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Ubuntu 14.04: Is Canonical taking on too much?

Tom Henderson | July 15, 2014
Some hits and some misses as Canonical tries to cover everything from the smartphone to the desktop to the cloud.

Away from our privacy criticisms—which also impact network traffic—the Desktop edition is good and needs only browser behavior maturation or change-out. No one seems to borrow Unity for their use on the desktop, but the underpinnings of the desktop edition are used quite successfully for other desktop-focused distributions, like LinuxMint, and have remained otherwise solid in this Desktop release.

Overall
Canonical champions new components, but also wrestles with industrial elephants in their quest to add value and adoption desirability. This has allowed them to achieve status as the most popular plug cloud instance in the world. It has also hamstrung development in what was once its most crucial success — small systems/client devices.

Canonical is stressed in this release, although Ubuntu is solid in many respects, and has little to apologize for -— with the possible exception of the demise of its Ubuntu One services in a way that only Google usually gets "away with". The Cloud and Server editions are polished, if with the recommendation of trialware that distracts from a highly optimized and popular distribution of Linux.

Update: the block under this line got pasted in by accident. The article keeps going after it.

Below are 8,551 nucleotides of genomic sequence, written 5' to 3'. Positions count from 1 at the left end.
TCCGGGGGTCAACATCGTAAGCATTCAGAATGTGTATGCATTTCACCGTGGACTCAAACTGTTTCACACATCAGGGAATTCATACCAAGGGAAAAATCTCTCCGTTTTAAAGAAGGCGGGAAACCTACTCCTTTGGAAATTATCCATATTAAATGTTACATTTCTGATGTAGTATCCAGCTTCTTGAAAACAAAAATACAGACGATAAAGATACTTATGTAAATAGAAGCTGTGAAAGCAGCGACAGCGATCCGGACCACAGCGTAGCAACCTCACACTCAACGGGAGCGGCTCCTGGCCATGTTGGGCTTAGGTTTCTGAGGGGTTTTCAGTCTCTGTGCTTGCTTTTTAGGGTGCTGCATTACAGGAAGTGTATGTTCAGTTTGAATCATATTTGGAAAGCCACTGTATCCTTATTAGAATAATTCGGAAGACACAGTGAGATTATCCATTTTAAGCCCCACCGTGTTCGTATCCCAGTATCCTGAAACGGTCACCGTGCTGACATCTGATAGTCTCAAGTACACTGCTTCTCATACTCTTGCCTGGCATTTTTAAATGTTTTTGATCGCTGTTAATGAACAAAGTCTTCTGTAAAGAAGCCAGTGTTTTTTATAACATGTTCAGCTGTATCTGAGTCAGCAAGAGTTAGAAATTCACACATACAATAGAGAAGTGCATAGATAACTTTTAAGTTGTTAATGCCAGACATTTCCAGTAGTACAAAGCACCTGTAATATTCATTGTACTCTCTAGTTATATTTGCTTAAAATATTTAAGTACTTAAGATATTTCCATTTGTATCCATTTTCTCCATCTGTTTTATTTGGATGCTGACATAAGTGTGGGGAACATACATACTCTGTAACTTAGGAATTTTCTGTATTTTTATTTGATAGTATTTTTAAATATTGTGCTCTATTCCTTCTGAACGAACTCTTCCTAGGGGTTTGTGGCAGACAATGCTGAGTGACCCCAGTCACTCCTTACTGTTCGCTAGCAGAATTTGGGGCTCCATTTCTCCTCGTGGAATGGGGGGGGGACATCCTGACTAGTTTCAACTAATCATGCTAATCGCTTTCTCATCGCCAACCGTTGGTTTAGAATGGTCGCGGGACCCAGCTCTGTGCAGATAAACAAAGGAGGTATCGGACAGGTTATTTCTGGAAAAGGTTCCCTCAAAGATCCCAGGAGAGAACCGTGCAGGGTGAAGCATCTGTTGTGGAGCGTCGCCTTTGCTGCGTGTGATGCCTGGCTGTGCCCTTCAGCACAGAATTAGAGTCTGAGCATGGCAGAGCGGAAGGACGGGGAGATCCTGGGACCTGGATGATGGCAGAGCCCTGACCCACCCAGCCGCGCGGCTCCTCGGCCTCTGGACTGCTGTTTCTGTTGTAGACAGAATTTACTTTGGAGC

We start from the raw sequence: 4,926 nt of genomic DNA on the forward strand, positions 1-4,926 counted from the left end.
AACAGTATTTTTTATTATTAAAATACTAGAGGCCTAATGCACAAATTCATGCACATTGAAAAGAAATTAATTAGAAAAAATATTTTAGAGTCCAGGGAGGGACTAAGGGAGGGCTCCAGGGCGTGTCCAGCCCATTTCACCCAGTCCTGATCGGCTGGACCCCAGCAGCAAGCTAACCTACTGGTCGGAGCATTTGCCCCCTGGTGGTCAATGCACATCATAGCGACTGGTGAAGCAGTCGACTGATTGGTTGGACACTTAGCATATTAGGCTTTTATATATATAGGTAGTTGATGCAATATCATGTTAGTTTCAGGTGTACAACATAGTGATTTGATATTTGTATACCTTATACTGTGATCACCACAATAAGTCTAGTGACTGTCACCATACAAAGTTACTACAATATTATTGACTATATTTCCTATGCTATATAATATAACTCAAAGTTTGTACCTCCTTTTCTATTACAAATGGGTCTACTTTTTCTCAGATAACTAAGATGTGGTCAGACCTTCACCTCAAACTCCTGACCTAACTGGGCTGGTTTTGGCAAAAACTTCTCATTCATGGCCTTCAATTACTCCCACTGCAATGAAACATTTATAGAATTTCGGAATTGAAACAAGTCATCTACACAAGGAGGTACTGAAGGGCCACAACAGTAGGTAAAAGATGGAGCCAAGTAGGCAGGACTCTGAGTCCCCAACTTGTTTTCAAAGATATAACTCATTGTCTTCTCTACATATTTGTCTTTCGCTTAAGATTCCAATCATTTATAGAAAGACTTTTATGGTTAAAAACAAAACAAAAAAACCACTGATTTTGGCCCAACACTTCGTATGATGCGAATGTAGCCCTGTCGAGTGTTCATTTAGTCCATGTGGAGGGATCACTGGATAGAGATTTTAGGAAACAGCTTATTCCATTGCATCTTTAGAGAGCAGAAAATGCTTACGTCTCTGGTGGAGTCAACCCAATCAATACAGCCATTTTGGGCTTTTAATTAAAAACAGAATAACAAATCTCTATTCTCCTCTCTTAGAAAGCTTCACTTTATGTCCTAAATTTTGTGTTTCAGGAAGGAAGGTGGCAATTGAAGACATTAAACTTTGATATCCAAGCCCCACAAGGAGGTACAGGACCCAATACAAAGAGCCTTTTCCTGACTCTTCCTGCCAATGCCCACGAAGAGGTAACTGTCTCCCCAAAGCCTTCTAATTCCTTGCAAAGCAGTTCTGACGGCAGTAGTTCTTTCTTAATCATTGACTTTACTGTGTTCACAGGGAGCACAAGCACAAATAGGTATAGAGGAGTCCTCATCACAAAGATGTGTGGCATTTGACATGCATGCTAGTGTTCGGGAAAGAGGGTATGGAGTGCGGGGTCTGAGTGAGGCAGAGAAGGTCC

Henderson is principal researcher for ExtremeLabs, of Bloomington, Ind. He can be reached at  kitchen-sink@extremelabs.com.

How We Tested
We tested Ubuntu 14.04 editions in our lab and network operations center network at Expedient/nFrame on Lenovo Thinkserver RD430 and a Lenovo Thinkpad T530, HP DL-360 Gen8, and in virtual machines (VMware 5.5, Hyper-V3, Parallels for Mac V7, VirtualBox 2.4, XenServer 6.2. In turn, these hosts were connected via Gigabit Ethernet and/or 10GB to our core backbone, and then to our SAN.

We tested multi-CPU support, apps installed, and UI behavior. We also installed Docker and LXC on Ubuntu Server 14.04.

We also found the OpenSSL version recently cited as the vulnerable edition with the Heartbleed bug, but after testing, determined that it was compiled with a switch that rendered the bug inoperable, although there is no reasonable annotation that cites this — we had to compile it ourselves and bitwise diff/compare the editions and test them to prove the fix.

 

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